India: Year In Review: Key Decisions And Developments In Indian Arbitration Law In 2014

Last Updated: 21 January 2015
Article by Economic Laws Practice


The judicial developments in arbitration in India in 2014 have been both encouraging and curious at the same time. We briefly review some of the key decisions rendered by Indian courts this year and their impact on the arbitration jurisprudence.

Challenging foreign awards in pre-Balco arbitration agreements under Section 34 becomes increasingly difficult

Having overruled Bhatia International1prospectively, BALCO2created much curiosity in respect of the treatment that challenges to foreign awards from pre-BALCO arbitration agreements under Section 34 of the Indian Arbitration and Conciliation Act, 1996 ("1996 Act") would receive in Indian Courts. A rather encouraging decision this year (in the post-BALCO era) dealing with a pre-BALCO arbitration agreement is Reliance Industries Limited v. Union of India.3

The Apex Court followed Videocon4(a pre-BALCO decision) and held that choice of foreign seat coupled with a choice of foreign law governing the arbitration agreement indicates an intention by the parties to exclude the application of Part I of the 1996 Act, even if the contract was governed by Indian law.

The Court however went a step further and made the following noteworthy observations - "it is too late in the day to contend that the seat of arbitration is not analogous to an exclusive jurisdiction clause...."

Incidentally, another decision of the Supreme Court this year on a separate issue also confirmed this position. In Enercon,5 while granting an anti-suit injunction against proceedings brought in England, the Supreme Court held that, once the seat of arbitration was established, (which in this case was India) it was clear under Indian law, that the courts of the seat of arbitration would have exclusive jurisdiction to exercise supervisory powers over the arbitration.

Arbitral Tribunals can now determine issues concerning fraud

A decision that has long been controversial in India under the 1996 Act is that of Radhakrishnan,6which held that serious allegations of fraud can only be inquired into by a court and not an arbitrator. This decision had resulted in significant speculation as to the arbitrability of issues of fraud under Indian law.

Two decisions of the Supreme Court in 2014 have significantly weakened the impact of Radhakrishnan. First, the decision in World Sports7distinguished between domestic and foreign arbitrations, to hold that Radhakrishnan does not apply while determining an application under Section 45 of the 1996 Act, i.e. courts must refer parties to arbitration where the seat of arbitration is outside India, even if allegations of fraud are in issue. Second, the decision in Swiss Timing,8while dealing with a domestic arbitration, held that Radhakrishnan is per incurium.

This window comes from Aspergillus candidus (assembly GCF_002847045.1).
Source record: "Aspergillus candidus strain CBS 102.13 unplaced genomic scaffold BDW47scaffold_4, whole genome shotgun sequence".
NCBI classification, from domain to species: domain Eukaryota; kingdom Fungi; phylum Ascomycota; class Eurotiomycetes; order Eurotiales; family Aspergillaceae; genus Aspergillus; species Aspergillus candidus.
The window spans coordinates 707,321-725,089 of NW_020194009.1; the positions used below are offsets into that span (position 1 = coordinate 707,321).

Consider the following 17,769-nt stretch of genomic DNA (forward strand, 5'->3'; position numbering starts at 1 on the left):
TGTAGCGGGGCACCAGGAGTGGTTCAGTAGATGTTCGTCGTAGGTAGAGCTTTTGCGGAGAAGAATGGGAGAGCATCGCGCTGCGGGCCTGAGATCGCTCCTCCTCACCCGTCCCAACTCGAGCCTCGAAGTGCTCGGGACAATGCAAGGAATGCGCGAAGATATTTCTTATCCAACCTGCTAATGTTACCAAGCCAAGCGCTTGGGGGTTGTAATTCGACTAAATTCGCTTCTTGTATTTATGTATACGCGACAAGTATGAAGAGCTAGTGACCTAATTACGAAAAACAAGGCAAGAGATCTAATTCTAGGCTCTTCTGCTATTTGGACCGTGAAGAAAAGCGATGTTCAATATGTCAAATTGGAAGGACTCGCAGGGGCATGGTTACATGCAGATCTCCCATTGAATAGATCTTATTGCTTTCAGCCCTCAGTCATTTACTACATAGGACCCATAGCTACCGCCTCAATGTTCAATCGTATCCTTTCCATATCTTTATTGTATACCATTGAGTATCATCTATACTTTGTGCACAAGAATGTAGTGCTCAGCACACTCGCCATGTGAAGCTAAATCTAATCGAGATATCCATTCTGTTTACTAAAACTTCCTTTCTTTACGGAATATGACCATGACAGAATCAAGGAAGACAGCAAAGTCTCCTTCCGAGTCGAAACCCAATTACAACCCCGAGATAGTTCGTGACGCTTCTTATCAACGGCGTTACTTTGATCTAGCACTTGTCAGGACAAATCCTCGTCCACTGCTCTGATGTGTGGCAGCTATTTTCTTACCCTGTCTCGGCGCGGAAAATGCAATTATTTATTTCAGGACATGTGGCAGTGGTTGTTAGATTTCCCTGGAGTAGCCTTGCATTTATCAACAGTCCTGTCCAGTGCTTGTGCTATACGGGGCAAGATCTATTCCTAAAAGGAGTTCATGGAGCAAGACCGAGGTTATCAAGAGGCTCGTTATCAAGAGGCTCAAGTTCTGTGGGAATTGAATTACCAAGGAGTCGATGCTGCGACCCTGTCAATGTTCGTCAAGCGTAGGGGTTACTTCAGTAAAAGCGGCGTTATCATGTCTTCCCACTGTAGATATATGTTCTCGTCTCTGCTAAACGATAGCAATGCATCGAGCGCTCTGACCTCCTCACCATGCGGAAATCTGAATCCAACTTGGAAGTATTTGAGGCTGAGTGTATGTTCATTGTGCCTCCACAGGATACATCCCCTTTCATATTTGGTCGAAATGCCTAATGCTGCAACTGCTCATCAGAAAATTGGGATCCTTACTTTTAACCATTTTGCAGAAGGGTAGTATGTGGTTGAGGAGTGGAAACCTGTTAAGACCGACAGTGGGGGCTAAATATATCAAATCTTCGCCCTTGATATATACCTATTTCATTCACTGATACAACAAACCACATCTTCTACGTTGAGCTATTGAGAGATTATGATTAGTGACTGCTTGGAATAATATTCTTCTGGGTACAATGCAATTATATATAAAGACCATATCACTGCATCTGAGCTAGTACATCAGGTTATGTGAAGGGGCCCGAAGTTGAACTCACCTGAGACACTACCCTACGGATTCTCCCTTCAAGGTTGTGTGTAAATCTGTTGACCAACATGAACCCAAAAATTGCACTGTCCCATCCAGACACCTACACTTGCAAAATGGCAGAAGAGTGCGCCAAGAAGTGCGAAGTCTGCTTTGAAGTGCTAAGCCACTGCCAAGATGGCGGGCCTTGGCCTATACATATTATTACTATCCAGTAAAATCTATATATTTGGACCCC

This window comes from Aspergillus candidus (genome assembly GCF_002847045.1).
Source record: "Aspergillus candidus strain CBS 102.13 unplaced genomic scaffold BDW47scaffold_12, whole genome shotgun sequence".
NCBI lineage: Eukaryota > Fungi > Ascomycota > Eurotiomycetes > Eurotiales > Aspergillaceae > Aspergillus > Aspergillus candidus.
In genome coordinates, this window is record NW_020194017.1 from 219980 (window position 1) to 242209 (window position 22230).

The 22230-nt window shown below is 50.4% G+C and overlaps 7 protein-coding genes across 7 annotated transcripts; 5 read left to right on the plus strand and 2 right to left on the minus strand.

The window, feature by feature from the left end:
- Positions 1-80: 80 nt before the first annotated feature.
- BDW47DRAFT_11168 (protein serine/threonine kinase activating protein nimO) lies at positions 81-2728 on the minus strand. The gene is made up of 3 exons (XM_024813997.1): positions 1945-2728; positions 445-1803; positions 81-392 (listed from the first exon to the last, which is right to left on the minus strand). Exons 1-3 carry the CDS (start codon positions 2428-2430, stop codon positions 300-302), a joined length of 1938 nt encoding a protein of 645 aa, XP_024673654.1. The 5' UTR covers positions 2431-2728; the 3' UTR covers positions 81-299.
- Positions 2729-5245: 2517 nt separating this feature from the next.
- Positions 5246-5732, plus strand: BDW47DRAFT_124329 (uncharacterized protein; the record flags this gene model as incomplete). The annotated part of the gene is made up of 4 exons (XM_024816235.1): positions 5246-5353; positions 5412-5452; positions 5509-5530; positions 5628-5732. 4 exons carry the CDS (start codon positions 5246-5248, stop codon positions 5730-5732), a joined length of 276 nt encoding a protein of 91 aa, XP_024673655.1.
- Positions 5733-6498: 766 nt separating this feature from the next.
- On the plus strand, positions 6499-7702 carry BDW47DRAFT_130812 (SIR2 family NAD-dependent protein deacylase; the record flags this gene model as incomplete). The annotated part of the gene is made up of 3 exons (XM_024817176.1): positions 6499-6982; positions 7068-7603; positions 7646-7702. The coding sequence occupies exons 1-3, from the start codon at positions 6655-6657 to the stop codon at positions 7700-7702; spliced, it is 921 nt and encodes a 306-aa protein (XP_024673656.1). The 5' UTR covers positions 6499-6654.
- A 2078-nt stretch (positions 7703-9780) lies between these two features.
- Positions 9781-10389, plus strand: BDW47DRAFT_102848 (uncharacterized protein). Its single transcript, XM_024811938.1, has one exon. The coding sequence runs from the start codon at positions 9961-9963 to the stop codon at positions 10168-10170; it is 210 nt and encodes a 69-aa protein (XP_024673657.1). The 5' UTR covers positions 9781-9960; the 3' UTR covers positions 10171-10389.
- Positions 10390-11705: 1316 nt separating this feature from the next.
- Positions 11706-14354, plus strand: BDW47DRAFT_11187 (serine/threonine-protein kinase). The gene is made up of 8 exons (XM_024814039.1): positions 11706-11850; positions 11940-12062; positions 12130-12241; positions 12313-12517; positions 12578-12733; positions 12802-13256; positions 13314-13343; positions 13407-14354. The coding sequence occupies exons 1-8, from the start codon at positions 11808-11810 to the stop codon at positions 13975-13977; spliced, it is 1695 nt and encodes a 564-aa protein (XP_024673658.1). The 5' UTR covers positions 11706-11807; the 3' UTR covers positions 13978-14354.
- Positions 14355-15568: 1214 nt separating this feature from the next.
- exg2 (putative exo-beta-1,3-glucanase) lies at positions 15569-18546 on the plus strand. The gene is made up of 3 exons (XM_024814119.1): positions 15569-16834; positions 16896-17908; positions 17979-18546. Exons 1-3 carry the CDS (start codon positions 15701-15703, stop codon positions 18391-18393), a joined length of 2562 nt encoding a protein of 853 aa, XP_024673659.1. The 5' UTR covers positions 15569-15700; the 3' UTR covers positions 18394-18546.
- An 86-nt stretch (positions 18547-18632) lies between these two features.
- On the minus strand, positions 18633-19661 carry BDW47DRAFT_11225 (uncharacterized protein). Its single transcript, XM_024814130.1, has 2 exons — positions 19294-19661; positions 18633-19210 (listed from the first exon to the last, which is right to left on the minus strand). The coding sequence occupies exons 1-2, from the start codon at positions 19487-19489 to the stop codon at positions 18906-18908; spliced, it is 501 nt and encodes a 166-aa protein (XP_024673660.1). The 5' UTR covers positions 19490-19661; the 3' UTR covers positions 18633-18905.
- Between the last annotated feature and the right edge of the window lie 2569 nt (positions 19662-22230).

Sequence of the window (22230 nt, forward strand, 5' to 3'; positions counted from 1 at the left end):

In World Sport, the Court observed that, while considering an application under Section 45, "a court must refer disputes to arbitration unless the arbitration agreement is null and void, inoperative or incapable of being performed". The Court elaborated on the expressions "null and void", "inoperative" and "incapable of being performed". With reference to the expression "null and void", the Court recognized that the arbitration agreement must be treated as a "distinct agreement" and can be void or voidable only on grounds which relate directly to the arbitration agreement. It was held that allegations of fraud and false misrepresentations might make the contract voidable, but that by itself did not affect the arbitration agreement which is independent and severable from the contract. With reference to the expression 'inoperative', the Court held that it 'covers those cases where the arbitration agreement has ceased to have effect, such as revocation by the parties'; and that the expression 'incapable of being performed' applies 'to those cases where the arbitration cannot be effectively set into motion', for example where the arbitration clause is too vaguely worded. The Court observed that, 'where allegations of fraud have to be inquired into' does not fall within either of the aforesaid expressions of Section 45 and is not therefore a bar on the Court to refer disputes to arbitration.

While World Sport was a welcome breather in this controversy, the Apex Court drew a somewhat artificial distinction on this point between arbitrations seated in India and outside India – restricting the application of its ratio to foreign seated arbitrations. However, Swiss Timing came to the rescue a few months later when the Supreme Court categorically held that the decision in Radhakrishnan was per incurium on the grounds that it did not follow or distinguish the decision in Hindustan Petroleum Corpn. Ltd.;9 that it did not even consider the decision in P. Anand Gajapathi Raju & Ors;10and that it did not consider the provision contained in Section 16 of the 1996 Act. The Court has held that allegations that a contract is vitiated by fraud do not shut out arbitration.